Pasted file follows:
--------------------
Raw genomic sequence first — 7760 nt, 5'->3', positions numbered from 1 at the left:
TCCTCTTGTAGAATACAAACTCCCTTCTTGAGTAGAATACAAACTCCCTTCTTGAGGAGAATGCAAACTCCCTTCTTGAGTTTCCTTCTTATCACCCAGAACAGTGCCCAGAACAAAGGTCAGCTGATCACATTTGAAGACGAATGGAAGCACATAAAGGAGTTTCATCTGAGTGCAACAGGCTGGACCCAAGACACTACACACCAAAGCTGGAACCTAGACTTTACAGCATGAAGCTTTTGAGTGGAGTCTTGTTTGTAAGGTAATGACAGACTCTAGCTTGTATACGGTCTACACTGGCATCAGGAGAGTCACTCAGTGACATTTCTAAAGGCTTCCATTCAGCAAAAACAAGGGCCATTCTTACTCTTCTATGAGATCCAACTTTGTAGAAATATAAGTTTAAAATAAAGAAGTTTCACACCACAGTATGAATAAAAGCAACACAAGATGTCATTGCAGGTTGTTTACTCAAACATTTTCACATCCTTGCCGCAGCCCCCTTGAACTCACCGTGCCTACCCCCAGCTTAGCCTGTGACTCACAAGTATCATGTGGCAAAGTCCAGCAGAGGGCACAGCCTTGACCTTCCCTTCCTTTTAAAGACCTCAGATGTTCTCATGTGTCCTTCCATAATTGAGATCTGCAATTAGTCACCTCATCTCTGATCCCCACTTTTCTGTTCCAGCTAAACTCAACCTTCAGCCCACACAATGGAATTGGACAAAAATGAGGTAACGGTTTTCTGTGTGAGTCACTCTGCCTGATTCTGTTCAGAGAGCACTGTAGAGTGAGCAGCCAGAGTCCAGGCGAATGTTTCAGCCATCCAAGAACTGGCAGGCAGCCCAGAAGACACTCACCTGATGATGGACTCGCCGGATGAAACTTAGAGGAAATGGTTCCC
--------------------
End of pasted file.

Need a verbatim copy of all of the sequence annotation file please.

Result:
Raw genomic sequence first — 7760 nt, 5'->3', positions numbered from 1 at the left:
TCCTCTTGTAGAATACAAACTCCCTTCTTGAGTAGAATACAAACTCCCTTCTTGAGGAGAATGCAAACTCCCTTCTTGAGTTTCCTTCTTATCACCCAGAACAGTGCCCAGAACAAAGGTCAGCTGATCACATTTGAAGACGAATGGAAGCACATAAAGGAGTTTCATCTGAGTGCAACAGGCTGGACCCAAGACACTACACACCAAAGCTGGAACCTAGACTTTACAGCATGAAGCTTTTGAGTGGAGTCTTGTTTGTAAGGTAATGACAGACTCTAGCTTGTATACGGTCTACACTGGCATCAGGAGAGTCACTCAGTGACATTTCTAAAGGCTTCCATTCAGCAAAAACAAGGGCCATTCTTACTCTTCTATGAGATCCAACTTTGTAGAAATATAAGTTTAAAATAAAGAAGTTTCACACCACAGTATGAATAAAAGCAACACAAGATGTCATTGCAGGTTGTTTACTCAAACATTTTCACATCCTTGCCGCAGCCCCCTTGAACTCACCGTGCCTACCCCCAGCTTAGCCTGTGACTCACAAGTATCATGTGGCAAAGTCCAGCAGAGGGCACAGCCTTGACCTTCCCTTCCTTTTAAAGACCTCAGATGTTCTCATGTGTCCTTCCATAATTGAGATCTGCAATTAGTCACCTCATCTCTGATCCCCACTTTTCTGTTCCAGCTAAACTCAACCTTCAGCCCACACAATGGAATTGGACAAAAATGAGGTAACGGTTTTCTGTGTGAGTCACTCTGCCTGATTCTGTTCAGAGAGCACTGTAGAGTGAGCAGCCAGAGTCCAGGCGAATGTTTCAGCCATCCAAGAACTGGCAGGCAGCCCAGAAGACACTCACCTGATGATGGACTCGCCGGATGAAACTTAGAGGAAATGGTTCCC